Cindy Kelly: Okay. I’m Cindy Kelly. It is Thursday, April 26, 2018. If you could say and spell your name?
Patricia Postma: Right. I go by Pat, but it’s P-a-t-r-i-c-i-a P-o-s-t-m-a.
Kelly: Great. So tell me, how do you fit into Oak Ridge?
Postma: I fit in for a long time. I came in 1943, in September, and entered the first kindergarten the first day of school in Oak Ridge. I have unexpectedly been here ever since. Growing up here was a very special experience, although as a child you don’t really appreciate that. What you get as a child is what you consider normal. But as I look back on these many years, I understand what an extraordinary place this was to be.
I like to say that the people who came to Oak Ridge were all immigrants, and they were, not just from around the United States, but scientists from all over the world. They all had a common goal, which they were dedicated to, although they didn’t know what it was other than that it was to end the war. I think that’s given this town some very interesting values. It’s far more international than an indigenous southern town for that reason
People have a sense of community. It’s a small town, so you can really make a difference here. You can know most of the people who are here. One of the stories that I’m closely connected to is the school system. I know when our first school superintendent came, he told General [Leslie] Groves that in order to have a school system that would be adequate for the scientists they wanted to bring here, we needed to have a New York curriculum and New York pay. And that’s exactly what happened. So we were a city that valued education from the very beginning, and that’s still a very important part of the appeal of our town, I think. Lots of connections over many years.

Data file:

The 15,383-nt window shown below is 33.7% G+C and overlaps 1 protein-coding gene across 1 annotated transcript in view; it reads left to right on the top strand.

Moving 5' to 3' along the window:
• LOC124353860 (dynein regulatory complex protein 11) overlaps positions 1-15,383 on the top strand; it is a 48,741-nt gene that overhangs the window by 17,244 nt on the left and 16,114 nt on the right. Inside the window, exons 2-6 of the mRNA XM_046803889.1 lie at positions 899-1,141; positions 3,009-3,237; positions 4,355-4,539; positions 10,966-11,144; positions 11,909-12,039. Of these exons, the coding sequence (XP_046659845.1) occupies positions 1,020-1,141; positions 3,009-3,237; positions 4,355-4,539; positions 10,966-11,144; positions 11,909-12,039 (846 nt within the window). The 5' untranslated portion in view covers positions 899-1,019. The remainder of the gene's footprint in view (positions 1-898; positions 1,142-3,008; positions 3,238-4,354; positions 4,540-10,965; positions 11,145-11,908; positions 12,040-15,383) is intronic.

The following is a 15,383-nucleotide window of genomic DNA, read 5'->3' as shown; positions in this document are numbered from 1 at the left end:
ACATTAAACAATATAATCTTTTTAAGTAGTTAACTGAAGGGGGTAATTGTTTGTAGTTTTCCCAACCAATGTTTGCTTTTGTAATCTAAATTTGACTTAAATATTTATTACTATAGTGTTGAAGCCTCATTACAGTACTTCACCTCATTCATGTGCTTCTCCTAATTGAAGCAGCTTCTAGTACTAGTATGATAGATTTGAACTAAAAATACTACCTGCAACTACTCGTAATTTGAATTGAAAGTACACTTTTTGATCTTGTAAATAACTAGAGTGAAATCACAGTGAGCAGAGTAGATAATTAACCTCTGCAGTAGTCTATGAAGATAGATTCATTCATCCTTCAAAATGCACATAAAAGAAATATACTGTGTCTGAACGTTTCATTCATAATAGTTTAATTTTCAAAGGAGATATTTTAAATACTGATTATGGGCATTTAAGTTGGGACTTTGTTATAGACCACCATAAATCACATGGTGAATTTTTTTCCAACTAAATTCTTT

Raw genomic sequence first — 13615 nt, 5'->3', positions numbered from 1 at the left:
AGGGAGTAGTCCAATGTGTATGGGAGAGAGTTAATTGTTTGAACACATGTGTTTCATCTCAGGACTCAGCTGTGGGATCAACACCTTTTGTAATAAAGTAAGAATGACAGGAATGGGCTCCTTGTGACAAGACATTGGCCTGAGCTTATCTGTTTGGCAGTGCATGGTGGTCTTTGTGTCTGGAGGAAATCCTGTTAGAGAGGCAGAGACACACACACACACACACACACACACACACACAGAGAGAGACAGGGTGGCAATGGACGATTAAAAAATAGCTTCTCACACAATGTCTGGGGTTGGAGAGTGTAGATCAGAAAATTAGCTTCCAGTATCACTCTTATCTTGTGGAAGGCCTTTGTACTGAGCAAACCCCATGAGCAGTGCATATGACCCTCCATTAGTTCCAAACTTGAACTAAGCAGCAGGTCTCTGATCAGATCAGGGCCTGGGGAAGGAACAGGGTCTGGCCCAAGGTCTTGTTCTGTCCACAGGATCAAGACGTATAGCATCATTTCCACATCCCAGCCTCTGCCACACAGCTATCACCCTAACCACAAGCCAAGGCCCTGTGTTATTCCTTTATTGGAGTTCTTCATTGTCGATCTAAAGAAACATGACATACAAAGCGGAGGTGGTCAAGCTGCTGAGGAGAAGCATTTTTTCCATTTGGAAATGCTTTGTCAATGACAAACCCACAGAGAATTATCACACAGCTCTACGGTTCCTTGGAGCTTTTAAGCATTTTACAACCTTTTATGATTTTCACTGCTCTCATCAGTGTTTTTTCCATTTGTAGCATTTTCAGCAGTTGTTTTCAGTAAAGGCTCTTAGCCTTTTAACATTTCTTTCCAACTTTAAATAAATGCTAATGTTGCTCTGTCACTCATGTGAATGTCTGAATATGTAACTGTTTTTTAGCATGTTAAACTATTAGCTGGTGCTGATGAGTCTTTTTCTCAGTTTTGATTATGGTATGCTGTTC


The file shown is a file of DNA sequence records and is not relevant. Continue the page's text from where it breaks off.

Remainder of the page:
Kelly: You were here in 1943 as a first-grader.
Postma: Probably the first kindergarten in the south is my bet.
Kelly: Oh, for heaven’s sake. Your parents were both Manhattan Project–
Postma: Well, my dad [Thomas Dunigan] came here, was recruited from the Army Signal Corps in Lexington, Kentucky, and my mother did work in the post office for several years after we came to Oak Ridge.
Kelly: Your father continued working, obviously, in some capacity here after the war.
Postma: Right. He was one of those 22,000 laid off a couple of years after the war, and he had been a schoolteacher before, and he appreciated the fact that we had an excellent school system. So he applied for a job here in the school system. Three days after he left Y-12, he was working as a high school teacher, and ended up being principal of the high school for more than 20 years.
Kelly: That was his calling.
Postma: That was his calling. He always said – he was offered other jobs, he was asked to apply for superintendent – he said, “I have the job I want. It’s the best job I could ask for.” He was a town fixture, too.